Students should leave here bursting with enthusiasm for the subject and with ideas that will transform the world over coming decades, with capabilities that are greatly in demand with prospective employers and PhD supervisors.
The School of Computer Science at Manchester has a long history of building world-leading machines, from the world's first operational stored-program computer – the 'Baby' – through to SpiNNaker today.
I joined the School as ICL Professor in August 1990. Prior to that, my career in computing got off to a good start with my contributions to the BBC Micro and the first ARM processor both within the first 4 years. I have stayed at Manchester because my colleagues provide a supportive and friendly environment, and because the position offers the maximum freedom to pursue interesting ideas.
At the moment, I'm working with a team building SpiNNaker, a computer that will ultimately incorporate a million mobile phone processors aimed at running large-scale brain models in biological real time. We hope this will contribute to the multi-disciplinary Grand Challenge to understand how brains process information.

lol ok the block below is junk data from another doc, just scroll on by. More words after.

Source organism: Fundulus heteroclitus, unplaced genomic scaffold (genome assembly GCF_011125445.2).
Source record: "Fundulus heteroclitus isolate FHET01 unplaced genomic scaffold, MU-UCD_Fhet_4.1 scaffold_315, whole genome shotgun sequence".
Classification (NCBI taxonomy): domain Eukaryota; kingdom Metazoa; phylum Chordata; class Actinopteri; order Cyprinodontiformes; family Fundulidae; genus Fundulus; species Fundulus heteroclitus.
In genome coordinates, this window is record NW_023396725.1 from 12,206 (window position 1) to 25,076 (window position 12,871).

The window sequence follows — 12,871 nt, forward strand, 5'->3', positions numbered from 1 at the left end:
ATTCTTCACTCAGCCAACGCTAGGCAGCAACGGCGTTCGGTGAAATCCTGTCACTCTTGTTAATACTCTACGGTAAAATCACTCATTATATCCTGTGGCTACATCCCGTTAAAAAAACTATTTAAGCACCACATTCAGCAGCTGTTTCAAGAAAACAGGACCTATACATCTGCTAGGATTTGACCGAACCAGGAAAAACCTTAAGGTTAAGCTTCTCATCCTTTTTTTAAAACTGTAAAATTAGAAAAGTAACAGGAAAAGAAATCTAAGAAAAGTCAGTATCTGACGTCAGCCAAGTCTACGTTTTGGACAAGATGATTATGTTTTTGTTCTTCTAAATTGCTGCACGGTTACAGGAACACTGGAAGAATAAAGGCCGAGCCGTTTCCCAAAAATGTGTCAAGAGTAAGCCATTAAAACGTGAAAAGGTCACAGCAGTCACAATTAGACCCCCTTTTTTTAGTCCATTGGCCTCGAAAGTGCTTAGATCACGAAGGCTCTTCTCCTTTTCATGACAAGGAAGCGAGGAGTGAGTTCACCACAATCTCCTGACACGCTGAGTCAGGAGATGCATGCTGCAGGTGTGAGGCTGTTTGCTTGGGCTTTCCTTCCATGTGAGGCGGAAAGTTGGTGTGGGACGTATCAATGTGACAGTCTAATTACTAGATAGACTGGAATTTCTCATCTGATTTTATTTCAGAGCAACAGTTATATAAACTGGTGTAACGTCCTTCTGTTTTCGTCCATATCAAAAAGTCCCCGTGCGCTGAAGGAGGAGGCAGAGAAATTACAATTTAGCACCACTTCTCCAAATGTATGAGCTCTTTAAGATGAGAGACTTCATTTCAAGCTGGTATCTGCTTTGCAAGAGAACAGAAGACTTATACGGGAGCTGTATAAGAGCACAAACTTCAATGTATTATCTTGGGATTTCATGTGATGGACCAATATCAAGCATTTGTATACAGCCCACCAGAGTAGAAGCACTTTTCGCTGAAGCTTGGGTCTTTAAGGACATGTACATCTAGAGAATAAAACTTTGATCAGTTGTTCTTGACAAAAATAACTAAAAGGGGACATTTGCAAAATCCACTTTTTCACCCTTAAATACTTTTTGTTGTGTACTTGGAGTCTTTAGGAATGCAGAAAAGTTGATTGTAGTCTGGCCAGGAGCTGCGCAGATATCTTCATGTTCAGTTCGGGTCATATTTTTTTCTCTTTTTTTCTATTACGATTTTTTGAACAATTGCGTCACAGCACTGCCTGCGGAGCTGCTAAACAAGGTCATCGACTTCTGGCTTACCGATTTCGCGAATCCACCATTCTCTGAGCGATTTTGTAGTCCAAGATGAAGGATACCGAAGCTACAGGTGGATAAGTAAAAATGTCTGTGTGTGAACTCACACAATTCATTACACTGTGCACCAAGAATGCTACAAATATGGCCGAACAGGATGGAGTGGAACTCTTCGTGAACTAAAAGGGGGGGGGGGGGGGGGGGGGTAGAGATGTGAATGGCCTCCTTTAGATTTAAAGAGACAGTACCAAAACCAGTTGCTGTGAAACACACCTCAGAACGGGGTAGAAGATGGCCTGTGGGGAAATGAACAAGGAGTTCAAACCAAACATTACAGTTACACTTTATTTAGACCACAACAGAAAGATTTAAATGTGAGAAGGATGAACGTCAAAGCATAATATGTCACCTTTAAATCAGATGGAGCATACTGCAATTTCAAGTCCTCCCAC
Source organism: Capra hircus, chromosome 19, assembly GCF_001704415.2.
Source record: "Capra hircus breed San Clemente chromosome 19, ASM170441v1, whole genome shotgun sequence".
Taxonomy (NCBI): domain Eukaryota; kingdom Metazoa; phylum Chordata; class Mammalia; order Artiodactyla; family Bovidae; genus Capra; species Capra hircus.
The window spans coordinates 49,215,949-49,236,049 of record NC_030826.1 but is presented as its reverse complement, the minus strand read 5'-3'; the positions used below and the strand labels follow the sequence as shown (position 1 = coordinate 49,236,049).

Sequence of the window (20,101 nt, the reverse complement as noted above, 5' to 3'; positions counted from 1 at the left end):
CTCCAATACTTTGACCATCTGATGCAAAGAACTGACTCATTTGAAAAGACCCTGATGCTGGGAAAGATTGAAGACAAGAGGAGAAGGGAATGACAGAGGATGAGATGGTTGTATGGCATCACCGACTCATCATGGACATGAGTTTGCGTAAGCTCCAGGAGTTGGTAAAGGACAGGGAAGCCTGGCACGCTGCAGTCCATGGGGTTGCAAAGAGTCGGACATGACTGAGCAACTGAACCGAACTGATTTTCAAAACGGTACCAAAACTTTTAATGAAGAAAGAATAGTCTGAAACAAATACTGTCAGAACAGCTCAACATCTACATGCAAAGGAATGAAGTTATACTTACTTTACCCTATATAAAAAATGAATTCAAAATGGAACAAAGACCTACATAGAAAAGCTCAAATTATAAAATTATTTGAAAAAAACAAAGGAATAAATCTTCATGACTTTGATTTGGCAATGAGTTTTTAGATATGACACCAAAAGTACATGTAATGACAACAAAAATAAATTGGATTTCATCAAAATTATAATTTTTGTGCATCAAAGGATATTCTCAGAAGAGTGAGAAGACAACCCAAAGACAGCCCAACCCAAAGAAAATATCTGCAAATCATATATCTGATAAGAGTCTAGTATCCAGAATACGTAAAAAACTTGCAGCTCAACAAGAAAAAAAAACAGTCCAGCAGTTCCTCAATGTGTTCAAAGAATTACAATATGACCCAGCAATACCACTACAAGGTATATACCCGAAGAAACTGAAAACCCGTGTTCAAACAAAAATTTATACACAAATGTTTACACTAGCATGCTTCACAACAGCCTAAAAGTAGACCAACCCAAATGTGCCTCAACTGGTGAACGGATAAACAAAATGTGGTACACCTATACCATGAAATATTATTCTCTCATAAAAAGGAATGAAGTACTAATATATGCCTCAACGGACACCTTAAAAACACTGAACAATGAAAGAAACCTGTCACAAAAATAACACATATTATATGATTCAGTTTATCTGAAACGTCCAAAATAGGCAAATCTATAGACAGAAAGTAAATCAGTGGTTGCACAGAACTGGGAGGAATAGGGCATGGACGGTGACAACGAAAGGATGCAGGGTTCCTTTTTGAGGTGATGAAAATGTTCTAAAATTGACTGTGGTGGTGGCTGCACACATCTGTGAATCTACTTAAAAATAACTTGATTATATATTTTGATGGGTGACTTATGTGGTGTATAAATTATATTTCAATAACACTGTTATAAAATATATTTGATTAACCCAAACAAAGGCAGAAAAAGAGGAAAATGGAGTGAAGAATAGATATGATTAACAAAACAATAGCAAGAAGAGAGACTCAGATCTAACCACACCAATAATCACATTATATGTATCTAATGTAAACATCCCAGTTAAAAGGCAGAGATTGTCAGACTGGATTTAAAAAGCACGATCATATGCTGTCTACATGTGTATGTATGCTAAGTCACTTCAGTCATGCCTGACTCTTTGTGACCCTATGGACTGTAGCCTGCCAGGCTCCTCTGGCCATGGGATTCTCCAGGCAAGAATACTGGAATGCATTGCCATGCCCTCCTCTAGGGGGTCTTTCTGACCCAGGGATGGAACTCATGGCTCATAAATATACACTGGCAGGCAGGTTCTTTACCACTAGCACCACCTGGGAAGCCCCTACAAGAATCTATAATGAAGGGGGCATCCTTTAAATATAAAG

Working in research is about going to places no-one has gone to before, and I find that journey enjoyable and exciting.
Students should leave Manchester bursting with enthusiasm for the subject and with ideas that will transform the world over coming decades, with capabilities that are greatly in demand with prospective employers and PhD supervisors!
They can access most of the content they need in books and online, so my aim in teaching is to provide the motivation, the real-world relevance and the personal experience that makes that content worth learning. The aspect of teaching I most enjoy is seeing students make real achievements through their learning, to the point where they start to generate their own ideas and motivation.